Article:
Genetics, hormonal fluctuations, and environmental factors are several common causes of oily skin. Some people may be genetically predisposed to producing more oil than others, leading to an oily skin type. Regarding gender, men tend to have more oily skin than women due to their higher testosterone levels.


Oily skin can be influenced by hormonal fluctuations, such as those that commonly arise during puberty, menstruation, or pregnancy. In particular, androgens (male hormones) stimulate the sebaceous glands to produce more oil, which can lead to an increase in oiliness.


Environmental factors can also play a role in oily skin. Exposure to heat and humidity, as well as certain types of makeup and skincare products, can contribute to excess oil production. Additionally, over-cleansing or using harsh skincare products can strip the skin of its natural oils, leading to a rebound effect where the skin produces even more oil to compensate.


Other factors that may contribute to oily skin include stress, lack of sleep, dehydration, and a poor diet. It's important to note that everyone's skin is unique and may have different causes of oiliness.


How To Care for Oily Skin:

Taking proper care of oily skin requires making the right product choices. By establishing a well-rounded skincare routine, that addresses the root causes of common oily skin concerns and regulates oil production, you can ensure that your skin remains clean, healthy, and well-balanced. As a helpful tip, some skincare and makeup products are tested and labeled as "non-comedogenic," which means they are specifically designed not to clog pores and worsen oiliness. A thoughtful approach to product selection can work wonders for your oily skin, ensuring it looks and feels its best.

What is the Appropriate Skin Care Routine for an Oily Skin Type?


Cleanse: Use a gentle cleanser with lukewarm water twice a day to remove excess oil, dirt, and impurities from the skin. Avoid over-cleansing as this can strip the skin of natural oils, leading to even more oil production.


Tone: A toner can help balance the skin's pH and control oil production. Look for a toner that contains salicylic acid, witch hazel, or other oil-controlling, balancing ingredients designated for oily skin.


Moisturize: While moisturizing may feel counterproductive, it is important to remember that moisturizers help regulate sebum production. Use an oil-free moisturizer like Prequel's urea lotion for the face and body to keep the skin hydrated. We recommend water-based, gel formulas that contain humectants, like hyaluronic acid, urea, and glycerin, which work to maintain the hydration levels by drawing water into the skin. Oil-free, gel formulas are lightweight and absorbent, making them the perfect choice for oily and acne-prone skin.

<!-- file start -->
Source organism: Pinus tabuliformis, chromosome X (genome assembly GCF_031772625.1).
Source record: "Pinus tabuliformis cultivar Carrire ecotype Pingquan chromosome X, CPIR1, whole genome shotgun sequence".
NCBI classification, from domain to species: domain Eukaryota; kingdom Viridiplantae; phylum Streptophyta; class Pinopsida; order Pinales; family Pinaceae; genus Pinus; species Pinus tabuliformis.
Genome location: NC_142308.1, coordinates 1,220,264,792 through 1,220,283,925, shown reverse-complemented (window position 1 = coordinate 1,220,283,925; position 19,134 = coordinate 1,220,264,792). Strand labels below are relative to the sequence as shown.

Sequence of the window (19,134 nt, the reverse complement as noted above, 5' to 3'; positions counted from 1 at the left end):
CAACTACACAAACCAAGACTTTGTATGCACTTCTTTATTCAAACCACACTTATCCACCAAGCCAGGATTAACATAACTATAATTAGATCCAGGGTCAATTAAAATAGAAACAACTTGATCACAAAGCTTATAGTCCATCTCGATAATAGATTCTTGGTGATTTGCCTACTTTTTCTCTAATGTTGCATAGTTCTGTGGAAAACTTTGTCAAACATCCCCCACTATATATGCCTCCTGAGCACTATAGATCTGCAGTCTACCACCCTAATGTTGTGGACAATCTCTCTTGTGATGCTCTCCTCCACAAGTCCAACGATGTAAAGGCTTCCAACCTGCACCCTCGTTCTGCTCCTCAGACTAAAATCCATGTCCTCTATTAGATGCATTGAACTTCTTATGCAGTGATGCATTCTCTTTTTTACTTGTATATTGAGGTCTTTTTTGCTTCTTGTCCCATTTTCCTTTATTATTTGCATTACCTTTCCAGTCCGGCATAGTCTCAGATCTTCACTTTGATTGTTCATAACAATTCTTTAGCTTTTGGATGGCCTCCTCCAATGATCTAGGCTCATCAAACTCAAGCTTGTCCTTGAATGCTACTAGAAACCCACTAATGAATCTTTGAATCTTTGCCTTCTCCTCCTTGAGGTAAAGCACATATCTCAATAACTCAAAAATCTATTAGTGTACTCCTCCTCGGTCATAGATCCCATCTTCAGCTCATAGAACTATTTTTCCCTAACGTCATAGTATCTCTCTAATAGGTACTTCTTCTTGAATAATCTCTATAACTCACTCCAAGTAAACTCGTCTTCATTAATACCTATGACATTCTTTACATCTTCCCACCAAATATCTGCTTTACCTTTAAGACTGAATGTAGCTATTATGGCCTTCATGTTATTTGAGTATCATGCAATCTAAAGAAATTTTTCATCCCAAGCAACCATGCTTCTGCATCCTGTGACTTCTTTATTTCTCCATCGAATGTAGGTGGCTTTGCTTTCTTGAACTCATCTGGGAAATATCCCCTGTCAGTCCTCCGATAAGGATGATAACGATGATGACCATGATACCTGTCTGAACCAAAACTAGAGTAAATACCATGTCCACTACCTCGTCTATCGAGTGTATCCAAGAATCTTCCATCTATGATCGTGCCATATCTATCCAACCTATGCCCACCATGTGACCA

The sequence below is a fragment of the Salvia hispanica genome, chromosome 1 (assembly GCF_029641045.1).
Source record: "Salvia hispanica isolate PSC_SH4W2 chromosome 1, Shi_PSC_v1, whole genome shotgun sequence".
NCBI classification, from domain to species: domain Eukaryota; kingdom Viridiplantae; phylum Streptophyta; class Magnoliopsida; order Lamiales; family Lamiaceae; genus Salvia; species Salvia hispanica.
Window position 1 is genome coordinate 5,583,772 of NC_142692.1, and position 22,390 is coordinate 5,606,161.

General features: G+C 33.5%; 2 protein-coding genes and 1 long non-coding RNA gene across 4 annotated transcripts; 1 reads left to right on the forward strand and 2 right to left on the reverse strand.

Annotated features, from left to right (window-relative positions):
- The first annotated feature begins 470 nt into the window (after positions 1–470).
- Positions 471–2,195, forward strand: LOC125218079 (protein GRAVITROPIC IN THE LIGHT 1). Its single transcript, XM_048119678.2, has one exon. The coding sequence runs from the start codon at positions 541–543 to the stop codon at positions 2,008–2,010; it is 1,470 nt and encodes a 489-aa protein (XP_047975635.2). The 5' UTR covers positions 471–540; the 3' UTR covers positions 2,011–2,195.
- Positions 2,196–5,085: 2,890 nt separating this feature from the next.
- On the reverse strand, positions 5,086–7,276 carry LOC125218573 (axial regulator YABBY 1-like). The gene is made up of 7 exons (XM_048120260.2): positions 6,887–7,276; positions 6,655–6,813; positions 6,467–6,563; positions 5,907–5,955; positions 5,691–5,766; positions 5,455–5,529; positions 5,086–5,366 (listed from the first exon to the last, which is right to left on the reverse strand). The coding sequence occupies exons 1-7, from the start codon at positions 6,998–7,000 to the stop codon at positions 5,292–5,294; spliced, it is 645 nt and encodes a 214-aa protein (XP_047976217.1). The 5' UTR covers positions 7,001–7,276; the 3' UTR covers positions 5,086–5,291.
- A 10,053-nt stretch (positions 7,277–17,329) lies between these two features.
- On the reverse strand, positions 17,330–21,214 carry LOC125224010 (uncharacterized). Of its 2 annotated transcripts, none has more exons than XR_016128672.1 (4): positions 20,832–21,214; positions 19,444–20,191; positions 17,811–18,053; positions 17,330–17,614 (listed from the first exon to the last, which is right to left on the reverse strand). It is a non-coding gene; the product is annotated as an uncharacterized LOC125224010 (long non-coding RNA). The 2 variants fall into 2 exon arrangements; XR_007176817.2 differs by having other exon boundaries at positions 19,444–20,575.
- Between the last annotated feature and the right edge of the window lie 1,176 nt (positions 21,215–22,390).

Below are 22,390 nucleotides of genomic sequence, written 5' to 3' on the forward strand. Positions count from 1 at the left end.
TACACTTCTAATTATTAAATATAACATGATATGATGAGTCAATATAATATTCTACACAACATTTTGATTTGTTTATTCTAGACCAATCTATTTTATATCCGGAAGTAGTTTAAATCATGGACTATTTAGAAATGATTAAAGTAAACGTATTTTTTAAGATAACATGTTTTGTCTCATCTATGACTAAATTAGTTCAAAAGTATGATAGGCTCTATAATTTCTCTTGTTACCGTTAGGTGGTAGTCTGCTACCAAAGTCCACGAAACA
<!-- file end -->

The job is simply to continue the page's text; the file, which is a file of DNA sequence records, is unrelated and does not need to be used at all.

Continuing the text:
Exfoliate: Dissolve dead skin cells and pore-clogging debris with a chemical exfoliant designed for oily skin. We recommend choosing an exfoliant with salicylic acid, a naturally occurring beta hydroxy acid that breaks down oil, regulates the overproduction of sebum, and minimizes the occurrence of congested skin.


Consider using a clay mask: A clay mask can help absorb excess oil, purify the skin, and regulate sebum production. Use once or twice a week for best results.


Protect: Shield your skin from harmful UV rays by applying a broad-spectrum sunscreen during the daytime. When choosing a sunscreen, consider a lightweight, oil-free SPF of at least 30 that protects against both UVA and UVB rays. Regular application of sunscreen will maintain your skin’s overall health by preventing sun damage and premature aging.






DISCLAIMER: All skin care articles are intended to help educate on specific ingredients and skin care topics. Our articles are written to be informative and informational. Any reference to a specific patient experience is not a medical suggestion for treatment. Please note that any Prequel products with referenced ingredients are formulated for Cosmetic Use Only and NOT intended as replacements for physician advice and/or pharmaceutical product recommendations.